Last week I treated my clients to this Happy New Year gift: A trend presentation by Jan Agelink with the theme 'WOKE'. The term ‘woke' ( literally the past tense of ‘awakening’ ) grew from a political term of African-American origin referring to a perceived awareness of issues concerning social and racial justice. Now it’s a growing mindset for all of us. We are approaching the limits of the era in which self-interest (success) prevails and we are moving towards a world view where there is a need for forming a ‘community'. My explanation for being ‘woke' when reaching out for talent, is to be alert, socially and environmentally aware and well-introduced to trends and to act appropriately on that basis. So how could this reflect in your recruitment and talent acquisition strategy?
1 Communicate candidate-centric
Today’s job seeker is unwilling to waste time and is focussed on how a company prioritizes and values fashion-tech, sustainability and diversity in their DNA. So if you want to stand apart as an employer, you need to make sure that you address these topics when you reach out for talent and to put your potential candidates first. Make sure your corporate and external recruitment partners are inspiring and ‘woke' communicators who are activists on these topics and who will go the extra mile in connecting with candidates on a personal and deeper level while representing your business. Start right from the messaging in job descriptions, potentially the first point of contact with candidates. From my experience, when I am assigned to recruit for a role, very few companies supply me with an appealing candidate-centric job description. In trying to “stand out from the rest,” companies likely describe their own business and mission and specific job prerequisites in a distant way. Instead, you should focus on information that the candidates themselves will find valuable. Your pitch should sound like a one-on-one communication that is unique for your brand and company and personalized with proof that you know your potential employee and understand what they want from a job and an employer. I mostly use the clients job description as a back up / info document later on in the process and not to make the first contact. No candidate likes to receive an opening pitch that completely misses the point and reads like a spam. To truly connect with a potential candidate and create interest to start a conversation I design a much more personalized and inspiring message. Tailor-made for the specific company and job opening ánd tailor-made for the candidates I am approaching. Because I care about understanding, advising and representing both parties. This is why my agency’s pay-off is ‘ Selecting with great care’.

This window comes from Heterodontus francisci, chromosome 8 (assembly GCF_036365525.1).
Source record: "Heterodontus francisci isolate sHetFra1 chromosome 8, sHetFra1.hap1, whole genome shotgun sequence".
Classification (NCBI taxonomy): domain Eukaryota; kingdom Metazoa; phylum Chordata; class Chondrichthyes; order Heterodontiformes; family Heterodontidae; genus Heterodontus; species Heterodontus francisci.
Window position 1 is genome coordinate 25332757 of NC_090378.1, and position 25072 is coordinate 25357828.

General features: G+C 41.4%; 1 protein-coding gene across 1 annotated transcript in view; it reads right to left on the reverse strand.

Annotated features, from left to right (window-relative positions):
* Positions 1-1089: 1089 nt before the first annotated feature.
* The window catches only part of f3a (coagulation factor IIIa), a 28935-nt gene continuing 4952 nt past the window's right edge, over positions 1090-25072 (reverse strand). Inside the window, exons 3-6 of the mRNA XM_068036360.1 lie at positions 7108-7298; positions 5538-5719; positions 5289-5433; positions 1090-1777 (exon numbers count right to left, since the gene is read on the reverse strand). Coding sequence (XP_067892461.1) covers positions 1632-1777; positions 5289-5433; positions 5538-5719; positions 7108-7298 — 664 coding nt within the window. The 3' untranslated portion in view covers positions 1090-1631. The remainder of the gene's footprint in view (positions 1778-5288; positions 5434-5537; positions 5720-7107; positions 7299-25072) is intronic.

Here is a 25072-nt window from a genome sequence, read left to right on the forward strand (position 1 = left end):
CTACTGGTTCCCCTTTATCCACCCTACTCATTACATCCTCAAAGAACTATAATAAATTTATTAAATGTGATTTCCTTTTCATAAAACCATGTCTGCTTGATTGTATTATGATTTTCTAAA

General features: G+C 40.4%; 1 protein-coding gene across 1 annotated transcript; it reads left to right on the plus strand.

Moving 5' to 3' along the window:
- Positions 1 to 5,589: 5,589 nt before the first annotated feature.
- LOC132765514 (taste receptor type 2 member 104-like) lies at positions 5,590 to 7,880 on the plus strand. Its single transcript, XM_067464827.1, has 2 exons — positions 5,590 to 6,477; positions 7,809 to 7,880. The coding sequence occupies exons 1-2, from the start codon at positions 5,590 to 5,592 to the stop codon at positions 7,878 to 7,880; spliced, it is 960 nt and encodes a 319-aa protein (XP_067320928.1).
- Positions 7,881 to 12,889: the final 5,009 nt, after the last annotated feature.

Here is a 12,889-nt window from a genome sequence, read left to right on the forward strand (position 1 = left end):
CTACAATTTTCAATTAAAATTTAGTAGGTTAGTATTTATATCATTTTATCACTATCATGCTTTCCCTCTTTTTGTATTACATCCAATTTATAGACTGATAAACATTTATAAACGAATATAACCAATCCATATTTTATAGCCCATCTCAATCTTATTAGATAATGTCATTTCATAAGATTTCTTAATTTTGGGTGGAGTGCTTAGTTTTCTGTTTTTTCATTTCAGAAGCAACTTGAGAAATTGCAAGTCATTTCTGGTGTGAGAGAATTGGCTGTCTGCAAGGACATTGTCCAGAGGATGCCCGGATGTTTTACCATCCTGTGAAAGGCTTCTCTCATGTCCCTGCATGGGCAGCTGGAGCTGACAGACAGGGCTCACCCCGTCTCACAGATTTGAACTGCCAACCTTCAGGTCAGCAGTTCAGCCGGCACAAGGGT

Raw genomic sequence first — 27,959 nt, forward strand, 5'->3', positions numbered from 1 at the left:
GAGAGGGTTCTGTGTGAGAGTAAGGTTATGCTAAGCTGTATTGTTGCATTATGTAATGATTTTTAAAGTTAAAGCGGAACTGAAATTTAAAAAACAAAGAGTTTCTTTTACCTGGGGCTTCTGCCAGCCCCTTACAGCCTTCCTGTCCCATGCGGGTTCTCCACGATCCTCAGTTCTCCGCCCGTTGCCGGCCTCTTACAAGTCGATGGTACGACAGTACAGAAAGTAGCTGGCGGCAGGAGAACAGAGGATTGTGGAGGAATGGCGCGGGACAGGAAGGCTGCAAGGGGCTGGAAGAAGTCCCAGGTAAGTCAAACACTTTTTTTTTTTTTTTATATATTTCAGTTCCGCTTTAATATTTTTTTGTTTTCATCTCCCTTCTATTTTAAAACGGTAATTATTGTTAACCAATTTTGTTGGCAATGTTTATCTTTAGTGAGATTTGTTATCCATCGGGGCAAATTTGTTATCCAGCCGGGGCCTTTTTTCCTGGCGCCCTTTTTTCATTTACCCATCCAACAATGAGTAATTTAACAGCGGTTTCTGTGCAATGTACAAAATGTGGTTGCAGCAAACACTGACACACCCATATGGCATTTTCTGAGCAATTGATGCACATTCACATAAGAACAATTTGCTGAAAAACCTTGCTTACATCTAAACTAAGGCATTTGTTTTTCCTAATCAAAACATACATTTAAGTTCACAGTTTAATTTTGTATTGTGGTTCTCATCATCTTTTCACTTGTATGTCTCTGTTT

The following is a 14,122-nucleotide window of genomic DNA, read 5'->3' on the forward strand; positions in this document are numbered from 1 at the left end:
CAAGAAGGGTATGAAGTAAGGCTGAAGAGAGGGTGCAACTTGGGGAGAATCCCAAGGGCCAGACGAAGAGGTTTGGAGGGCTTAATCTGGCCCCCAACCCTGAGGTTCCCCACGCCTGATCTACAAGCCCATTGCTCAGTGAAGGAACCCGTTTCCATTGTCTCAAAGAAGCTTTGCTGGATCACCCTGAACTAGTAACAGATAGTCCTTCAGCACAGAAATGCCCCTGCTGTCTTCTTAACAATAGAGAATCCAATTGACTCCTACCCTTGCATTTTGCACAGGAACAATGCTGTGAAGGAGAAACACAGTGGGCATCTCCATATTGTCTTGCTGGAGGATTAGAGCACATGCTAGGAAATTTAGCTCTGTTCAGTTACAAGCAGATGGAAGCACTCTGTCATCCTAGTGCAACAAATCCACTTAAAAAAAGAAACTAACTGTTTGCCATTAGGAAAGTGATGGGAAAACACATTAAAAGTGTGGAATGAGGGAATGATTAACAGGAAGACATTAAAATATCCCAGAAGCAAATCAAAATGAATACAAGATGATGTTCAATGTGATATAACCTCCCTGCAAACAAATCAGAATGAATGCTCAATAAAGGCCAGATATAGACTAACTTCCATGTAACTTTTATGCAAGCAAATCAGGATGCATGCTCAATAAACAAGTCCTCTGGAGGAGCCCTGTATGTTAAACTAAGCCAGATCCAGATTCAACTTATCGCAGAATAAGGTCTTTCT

2 Choose quality over quantity